Understanding the acceptable performance standards as well as planning the routes to achieving them upfront, including early monitoring of performance with corrective and preventative action projects, is important if standards are to be realized. From our experience, this requires the laboratory to have passed the validation phase with sensitivity scores of at least 80% as well as early monitoring of performance indicators for a TB culture laboratory.

From our findings, culture contamination rates, though mainly within the acceptable ranges, may potentially increase with increasing workload. The majority of specimens processed in 2011 were from the adolescent study collected unsupervised from their homes of a distant field site to the processing laboratory. High contamination rates from unsupervised samples have also been documented in previous studies [19, 20].

During this period, there was an increase in positivity rates over the years and this was attributed to the type of the studies that were conducted at the laboratory per year. The laboratory mostly processed samples from infant and adolescent cohort studies from the TB vaccine preparedness studies seeking to establish baseline epidemiological indices for the planned TB vaccine trials between 2010 and 2011, and adult studies from mainly HIV-infected TB suspects including TB patients added on from 2011 to 2012.

There was high mycobacterium other than tuberculosis recovery with MGIT culture which also increased with increasing workload. This is because MGIT has more nutrients that support recovery of the fast growers [21, 22]. The recovery was high in the year 2011 as this was the peak for the adolescent cohort study, which comprised of about 80% of the laboratory workload that year. The mycobacterium other than tuberculosis rate in adolescents is consistent with the previous study among adolescents [23].

There was an increase in the number of smear-positive but culture-negative patients (Table 4) over the years due to inclusion of studies that had TB patients who were on treatment for treatment monitoring/outcome studies from mid-2011 through 2012. Previous studies have shown that patients who are on treatment for monitoring purposes and smear positive are likely to be culture negative [2426].

There were exceptional scores from quarterly EQA performance of smear microscopy with NTRL in 2010 and 2011, with a slight decline in two quarters of 2012 (Figure 2). The decline was attributed to the period of learning curve for the technologists before their competency was stabilized. This mainly led to low false negative smear readings.

Culture scores were 100% for CAP panels (Figure 3) and were within acceptable range (majority 80% and above) in all procedures for all years for WHO (Figure 1) and fair performance (majority 75 and above) for NHLS (Figure 4). This was possible due to the strict proficiency procedures in the laboratory, which require one senior and one junior technologist in the section every quarter to ensure effective competency transfer to the junior technologist. The scores in the DST for WHO and CAP were mainly attributable to competency gain across the years and an oversight in monitoring in the laboratory’s cold storage system that could have led to loss of potency from the streptomycin drug that was accidently used in the panels of 2011. The low performance in 2010 were mainly attributed to competency gain phase. All performances below 100% were investigated and corrective and preventative actions established.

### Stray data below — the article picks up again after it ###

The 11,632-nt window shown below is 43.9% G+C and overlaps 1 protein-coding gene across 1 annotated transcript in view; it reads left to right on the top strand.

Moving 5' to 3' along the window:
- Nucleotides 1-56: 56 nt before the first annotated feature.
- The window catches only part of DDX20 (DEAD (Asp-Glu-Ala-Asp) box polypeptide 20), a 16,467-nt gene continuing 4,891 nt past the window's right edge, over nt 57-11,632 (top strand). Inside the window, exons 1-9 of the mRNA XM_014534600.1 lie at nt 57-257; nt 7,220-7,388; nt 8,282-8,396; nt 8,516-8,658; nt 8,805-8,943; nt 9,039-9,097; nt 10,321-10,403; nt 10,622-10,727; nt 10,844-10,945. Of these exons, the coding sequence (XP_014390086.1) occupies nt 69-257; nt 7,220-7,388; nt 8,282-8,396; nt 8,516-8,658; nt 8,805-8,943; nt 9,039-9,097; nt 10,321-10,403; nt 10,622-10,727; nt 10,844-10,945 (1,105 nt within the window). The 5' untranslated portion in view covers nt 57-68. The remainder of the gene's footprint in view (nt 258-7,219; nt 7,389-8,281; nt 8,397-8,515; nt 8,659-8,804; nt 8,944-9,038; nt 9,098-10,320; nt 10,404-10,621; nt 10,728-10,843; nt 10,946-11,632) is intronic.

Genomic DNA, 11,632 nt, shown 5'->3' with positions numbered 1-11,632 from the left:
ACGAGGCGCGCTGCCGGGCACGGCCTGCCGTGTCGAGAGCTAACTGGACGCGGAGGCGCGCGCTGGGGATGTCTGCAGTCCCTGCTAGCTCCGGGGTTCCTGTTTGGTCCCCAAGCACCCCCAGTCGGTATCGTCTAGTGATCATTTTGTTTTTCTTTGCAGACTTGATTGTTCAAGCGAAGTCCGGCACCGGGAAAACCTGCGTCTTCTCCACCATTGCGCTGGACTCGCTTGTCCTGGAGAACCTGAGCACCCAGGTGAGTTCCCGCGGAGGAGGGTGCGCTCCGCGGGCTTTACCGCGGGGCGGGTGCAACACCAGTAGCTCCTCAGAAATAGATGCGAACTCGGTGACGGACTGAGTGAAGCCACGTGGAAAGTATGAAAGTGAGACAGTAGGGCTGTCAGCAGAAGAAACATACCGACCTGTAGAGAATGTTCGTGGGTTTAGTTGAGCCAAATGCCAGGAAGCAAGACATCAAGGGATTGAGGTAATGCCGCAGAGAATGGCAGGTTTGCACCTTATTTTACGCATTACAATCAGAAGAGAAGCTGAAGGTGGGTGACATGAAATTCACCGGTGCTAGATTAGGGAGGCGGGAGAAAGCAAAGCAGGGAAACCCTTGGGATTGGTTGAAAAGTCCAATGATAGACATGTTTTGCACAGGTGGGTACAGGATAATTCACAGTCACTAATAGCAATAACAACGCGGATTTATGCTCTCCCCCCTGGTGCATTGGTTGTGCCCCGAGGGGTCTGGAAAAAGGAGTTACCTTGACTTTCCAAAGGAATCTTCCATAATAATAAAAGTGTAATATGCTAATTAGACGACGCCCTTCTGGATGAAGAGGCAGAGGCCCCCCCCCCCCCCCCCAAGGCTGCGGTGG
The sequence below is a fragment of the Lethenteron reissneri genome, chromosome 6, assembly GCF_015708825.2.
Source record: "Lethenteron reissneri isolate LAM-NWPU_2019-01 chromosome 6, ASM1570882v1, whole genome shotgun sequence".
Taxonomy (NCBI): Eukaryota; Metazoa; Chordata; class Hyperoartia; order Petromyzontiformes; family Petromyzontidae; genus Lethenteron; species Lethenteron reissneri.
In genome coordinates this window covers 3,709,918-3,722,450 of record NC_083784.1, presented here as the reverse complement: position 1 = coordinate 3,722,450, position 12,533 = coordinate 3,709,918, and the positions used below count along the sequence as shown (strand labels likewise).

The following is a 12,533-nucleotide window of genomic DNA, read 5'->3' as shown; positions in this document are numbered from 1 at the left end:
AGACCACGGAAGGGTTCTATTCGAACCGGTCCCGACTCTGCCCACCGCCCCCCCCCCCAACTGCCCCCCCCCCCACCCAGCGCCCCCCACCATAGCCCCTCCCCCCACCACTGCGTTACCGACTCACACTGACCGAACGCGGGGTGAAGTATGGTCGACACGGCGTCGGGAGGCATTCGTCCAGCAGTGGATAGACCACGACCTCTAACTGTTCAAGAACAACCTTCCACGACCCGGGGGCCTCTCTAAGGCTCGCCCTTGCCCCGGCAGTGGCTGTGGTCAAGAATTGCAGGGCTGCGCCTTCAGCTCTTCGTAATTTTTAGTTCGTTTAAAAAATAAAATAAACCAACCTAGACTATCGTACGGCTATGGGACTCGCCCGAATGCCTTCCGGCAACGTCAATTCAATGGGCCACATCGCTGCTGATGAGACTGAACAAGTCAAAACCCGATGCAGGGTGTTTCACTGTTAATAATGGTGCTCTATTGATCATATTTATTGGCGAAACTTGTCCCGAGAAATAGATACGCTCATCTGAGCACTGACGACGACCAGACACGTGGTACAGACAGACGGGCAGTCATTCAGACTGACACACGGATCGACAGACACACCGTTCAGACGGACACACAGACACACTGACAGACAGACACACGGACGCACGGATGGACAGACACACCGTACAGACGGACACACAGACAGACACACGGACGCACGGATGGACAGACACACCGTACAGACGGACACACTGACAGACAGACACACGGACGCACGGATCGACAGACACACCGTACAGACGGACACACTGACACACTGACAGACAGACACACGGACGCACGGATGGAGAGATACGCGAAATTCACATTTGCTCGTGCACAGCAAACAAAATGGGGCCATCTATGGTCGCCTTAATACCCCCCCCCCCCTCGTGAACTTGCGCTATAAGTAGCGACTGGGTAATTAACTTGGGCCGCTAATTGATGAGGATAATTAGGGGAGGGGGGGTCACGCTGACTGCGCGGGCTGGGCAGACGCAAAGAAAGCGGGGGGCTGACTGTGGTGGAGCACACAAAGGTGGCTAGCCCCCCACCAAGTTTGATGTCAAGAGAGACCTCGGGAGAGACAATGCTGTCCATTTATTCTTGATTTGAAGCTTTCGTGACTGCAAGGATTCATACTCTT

However, our findings had some limitations. First, failure to use biochemical tests for identification of MTBc on LJ, instead of morphological identification methods, may have led to misidentification errors that can lead to over-estimation of MTBc recovery on LJ. However, this may not have been the case with our findings as previous studies in Uganda have indicated less need for non-morphological methods when using LJ since all growth from those studies on LJ was for MTBc [20, 21]. Secondly, the number of samples tested during the validation period could have been small for a conclusive evidence of personnel competency and validation. However, the subsequent evidence of quality performance overrules that concern. Furthermore, the percentage of smear-positive but culture-negative results may have suffered an aggregation effect; disaggregating the figures to indicate the number of those who were on TB treatment in a given period and those had never been on TB treatment may show a different rate. It is also worth noting that EQA performance may not always translate to total quality assurance since acceptable internal measures are required to reduce performance gaps.